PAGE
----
Today, we are witnessing the re-emergence of heavy exploitation accompanied by violence, which reminds us of the trafficking situations typical of the 1990s. This takes place not only on the street but also indoors. It happens also in other sectors, such as textile and domestic work, where people for many reasons are not able to access services and rights. Furthermore, the asylum system has not been able to give efficient support for the mental and physical health of women victims of trafficking. In may cases it did not even detect situations of subjection within Italy’s centres for asylum seekers (CARA). We have regularly denounced such situations, but we have been ignored. As a result, violence against female and trans workers has reached unprecedented levels in our country.

Not one week goes by without a murder or a severe physical aggression. Gangs of fascists, racists, and homophobes organise to attack those working in isolated areas. Spaces at the margins of civil life, where sex workers are left as prey for criminals. Spaces where even the police attacks us instead of protecting us. Spaces that will eventually be developed and speculated upon. Our society, nourished by a spreading subculture of hatred and prejudice against anything different, is losing its capacity to get outraged.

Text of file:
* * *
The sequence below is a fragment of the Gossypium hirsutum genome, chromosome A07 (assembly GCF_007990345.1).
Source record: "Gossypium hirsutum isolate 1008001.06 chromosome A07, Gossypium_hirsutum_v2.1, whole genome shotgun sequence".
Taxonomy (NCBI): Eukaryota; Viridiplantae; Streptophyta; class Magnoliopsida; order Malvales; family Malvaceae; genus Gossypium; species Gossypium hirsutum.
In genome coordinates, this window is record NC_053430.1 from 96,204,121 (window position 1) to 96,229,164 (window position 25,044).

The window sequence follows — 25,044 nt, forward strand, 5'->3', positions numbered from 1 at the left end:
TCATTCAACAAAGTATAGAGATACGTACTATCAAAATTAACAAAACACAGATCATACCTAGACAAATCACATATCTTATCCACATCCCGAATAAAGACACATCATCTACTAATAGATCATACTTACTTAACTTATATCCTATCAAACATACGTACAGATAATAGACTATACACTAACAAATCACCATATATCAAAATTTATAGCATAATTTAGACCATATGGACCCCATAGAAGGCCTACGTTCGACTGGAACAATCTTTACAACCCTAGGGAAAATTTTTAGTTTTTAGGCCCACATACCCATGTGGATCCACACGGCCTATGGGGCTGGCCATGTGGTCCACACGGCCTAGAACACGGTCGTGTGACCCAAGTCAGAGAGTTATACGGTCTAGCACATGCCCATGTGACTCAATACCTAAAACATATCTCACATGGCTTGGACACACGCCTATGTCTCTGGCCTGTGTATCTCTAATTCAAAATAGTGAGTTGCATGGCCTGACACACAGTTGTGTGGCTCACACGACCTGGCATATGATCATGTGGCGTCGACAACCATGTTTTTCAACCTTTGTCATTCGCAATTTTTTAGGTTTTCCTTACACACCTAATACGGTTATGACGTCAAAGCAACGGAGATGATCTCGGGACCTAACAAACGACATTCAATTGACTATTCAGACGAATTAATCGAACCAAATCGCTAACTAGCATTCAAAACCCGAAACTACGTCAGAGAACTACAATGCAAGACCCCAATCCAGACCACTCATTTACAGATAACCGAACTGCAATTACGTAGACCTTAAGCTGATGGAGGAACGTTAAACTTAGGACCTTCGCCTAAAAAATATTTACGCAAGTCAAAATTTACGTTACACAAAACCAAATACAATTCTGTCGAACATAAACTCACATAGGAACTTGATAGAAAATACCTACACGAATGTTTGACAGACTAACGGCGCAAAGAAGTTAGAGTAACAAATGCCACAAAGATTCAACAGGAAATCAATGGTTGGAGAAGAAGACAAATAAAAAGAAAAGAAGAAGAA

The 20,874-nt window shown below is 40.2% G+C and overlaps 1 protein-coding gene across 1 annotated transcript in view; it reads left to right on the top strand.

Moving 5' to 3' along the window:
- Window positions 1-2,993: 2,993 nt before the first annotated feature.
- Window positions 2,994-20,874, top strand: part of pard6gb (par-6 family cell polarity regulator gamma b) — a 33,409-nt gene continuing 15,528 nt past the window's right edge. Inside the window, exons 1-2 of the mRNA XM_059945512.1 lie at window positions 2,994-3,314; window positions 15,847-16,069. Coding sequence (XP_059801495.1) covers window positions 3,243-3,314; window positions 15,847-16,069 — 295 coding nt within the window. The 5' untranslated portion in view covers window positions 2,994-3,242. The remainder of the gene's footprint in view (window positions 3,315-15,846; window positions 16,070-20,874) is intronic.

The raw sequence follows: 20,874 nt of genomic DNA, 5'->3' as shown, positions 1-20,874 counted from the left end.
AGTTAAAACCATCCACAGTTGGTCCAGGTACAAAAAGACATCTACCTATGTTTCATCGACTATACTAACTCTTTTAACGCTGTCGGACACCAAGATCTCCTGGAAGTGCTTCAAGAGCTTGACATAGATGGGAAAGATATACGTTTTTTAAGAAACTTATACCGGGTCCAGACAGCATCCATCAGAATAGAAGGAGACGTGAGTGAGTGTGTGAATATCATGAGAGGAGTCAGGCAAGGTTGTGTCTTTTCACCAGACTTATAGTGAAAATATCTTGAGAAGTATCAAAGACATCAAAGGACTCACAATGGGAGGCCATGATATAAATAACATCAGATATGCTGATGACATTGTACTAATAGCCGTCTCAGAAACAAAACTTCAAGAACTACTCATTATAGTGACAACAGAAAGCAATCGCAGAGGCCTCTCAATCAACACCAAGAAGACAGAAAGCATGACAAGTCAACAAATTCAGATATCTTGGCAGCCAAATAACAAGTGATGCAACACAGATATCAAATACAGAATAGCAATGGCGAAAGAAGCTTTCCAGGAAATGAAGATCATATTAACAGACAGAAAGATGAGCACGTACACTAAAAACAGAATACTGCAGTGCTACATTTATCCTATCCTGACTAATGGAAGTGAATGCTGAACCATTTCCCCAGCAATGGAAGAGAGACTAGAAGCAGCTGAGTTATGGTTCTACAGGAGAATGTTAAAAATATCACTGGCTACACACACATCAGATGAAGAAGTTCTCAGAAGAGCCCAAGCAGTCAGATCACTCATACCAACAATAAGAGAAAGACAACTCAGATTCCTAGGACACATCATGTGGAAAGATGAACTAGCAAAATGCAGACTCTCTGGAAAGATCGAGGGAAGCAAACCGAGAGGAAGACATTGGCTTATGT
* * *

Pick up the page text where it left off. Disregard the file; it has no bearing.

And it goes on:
Today, in Italy, being women, trans, lesbian, gay, migrant, and sex workers de facto condemns us to violence and discrimination with no rights or protection. Where is the dignity in this for a democratic and civil country?

Translated from Italian by Giulia Garofalo Geymonat and P.G. Macioti

This article is published as part of the 'Sex workers speak: who listens?' series on Beyond Trafficking and Slavery, generously sponsored by COST Action IS1209 ‘Comparing European Prostitution Policies: Understanding Scales and Cultures of Governance' (ProsPol). ProsPol is funded by COST. The University of Essex is its Grant Holder Institution.